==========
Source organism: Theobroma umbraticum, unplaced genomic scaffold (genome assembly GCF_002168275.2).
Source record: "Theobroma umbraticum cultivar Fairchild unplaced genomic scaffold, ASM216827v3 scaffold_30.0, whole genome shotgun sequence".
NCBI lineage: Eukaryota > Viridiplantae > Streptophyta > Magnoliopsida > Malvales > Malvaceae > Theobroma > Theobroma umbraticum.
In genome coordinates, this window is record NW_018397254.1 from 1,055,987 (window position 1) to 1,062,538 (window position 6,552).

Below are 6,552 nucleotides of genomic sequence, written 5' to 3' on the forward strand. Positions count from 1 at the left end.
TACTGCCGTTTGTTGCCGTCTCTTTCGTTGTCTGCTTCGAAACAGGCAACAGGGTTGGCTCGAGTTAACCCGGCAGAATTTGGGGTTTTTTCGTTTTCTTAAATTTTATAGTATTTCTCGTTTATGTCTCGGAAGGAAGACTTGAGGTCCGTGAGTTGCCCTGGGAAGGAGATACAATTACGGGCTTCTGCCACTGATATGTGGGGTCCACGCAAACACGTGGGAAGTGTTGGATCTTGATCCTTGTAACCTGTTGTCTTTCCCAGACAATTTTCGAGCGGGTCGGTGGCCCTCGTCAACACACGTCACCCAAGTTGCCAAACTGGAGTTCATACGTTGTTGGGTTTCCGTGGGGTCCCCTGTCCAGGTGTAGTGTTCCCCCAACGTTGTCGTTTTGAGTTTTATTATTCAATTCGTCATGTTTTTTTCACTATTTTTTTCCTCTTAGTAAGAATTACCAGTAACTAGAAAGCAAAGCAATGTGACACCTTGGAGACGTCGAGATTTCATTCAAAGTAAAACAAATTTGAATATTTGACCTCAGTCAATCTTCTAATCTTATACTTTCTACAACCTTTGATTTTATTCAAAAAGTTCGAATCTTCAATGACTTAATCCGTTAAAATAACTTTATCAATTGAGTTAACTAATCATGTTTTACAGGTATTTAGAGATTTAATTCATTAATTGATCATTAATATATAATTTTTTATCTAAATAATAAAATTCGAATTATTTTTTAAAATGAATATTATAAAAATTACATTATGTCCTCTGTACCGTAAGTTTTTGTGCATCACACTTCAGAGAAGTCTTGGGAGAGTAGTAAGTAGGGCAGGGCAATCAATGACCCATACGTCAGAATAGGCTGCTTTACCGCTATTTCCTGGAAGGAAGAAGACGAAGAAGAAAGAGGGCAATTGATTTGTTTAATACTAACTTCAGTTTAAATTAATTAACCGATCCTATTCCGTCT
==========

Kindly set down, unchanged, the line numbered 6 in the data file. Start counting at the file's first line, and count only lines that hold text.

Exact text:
TACTGCCGTTTGTTGCCGTCTCTTTCGTTGTCTGCTTCGAAACAGGCAACAGGGTTGGCTCGAGTTAACCCGGCAGAATTTGGGGTTTTTTCGTTTTCTTAAATTTTATAGTATTTCTCGTTTATGTCTCGGAAGGAAGACTTGAGGTCCGTGAGTTGCCCTGGGAAGGAGATACAATTACGGGCTTCTGCCACTGATATGTGGGGTCCACGCAAACACGTGGGAAGTGTTGGATCTTGATCCTTGTAACCTGTTGTCTTTCCCAGACAATTTTCGAGCGGGTCGGTGGCCCTCGTCAACACACGTCACCCAAGTTGCCAAACTGGAGTTCATACGTTGTTGGGTTTCCGTGGGGTCCCCTGTCCAGGTGTAGTGTTCCCCCAACGTTGTCGTTTTGAGTTTTATTATTCAATTCGTCATGTTTTTTTCACTATTTTTTTCCTCTTAGTAAGAATTACCAGTAACTAGAAAGCAAAGCAATGTGACACCTTGGAGACGTCGAGATTTCATTCAAAGTAAAACAAATTTGAATATTTGACCTCAGTCAATCTTCTAATCTTATACTTTCTACAACCTTTGATTTTATTCAAAAAGTTCGAATCTTCAATGACTTAATCCGTTAAAATAACTTTATCAATTGAGTTAACTAATCATGTTTTACAGGTATTTAGAGATTTAATTCATTAATTGATCATTAATATATAATTTTTTATCTAAATAATAAAATTCGAATTATTTTTTAAAATGAATATTATAAAAATTACATTATGTCCTCTGTACCGTAAGTTTTTGTGCATCACACTTCAGAGAAGTCTTGGGAGAGTAGTAAGTAGGGCAGGGCAATCAATGACCCATACGTCAGAATAGGCTGCTTTACCGCTATTTCCTGGAAGGAAGAAGACGAAGAAGAAAGAGGGCAATTGATTTGTTTAATACTAACTTCAGTTTAAATTAATTAACCGATCCTATTCCGTCT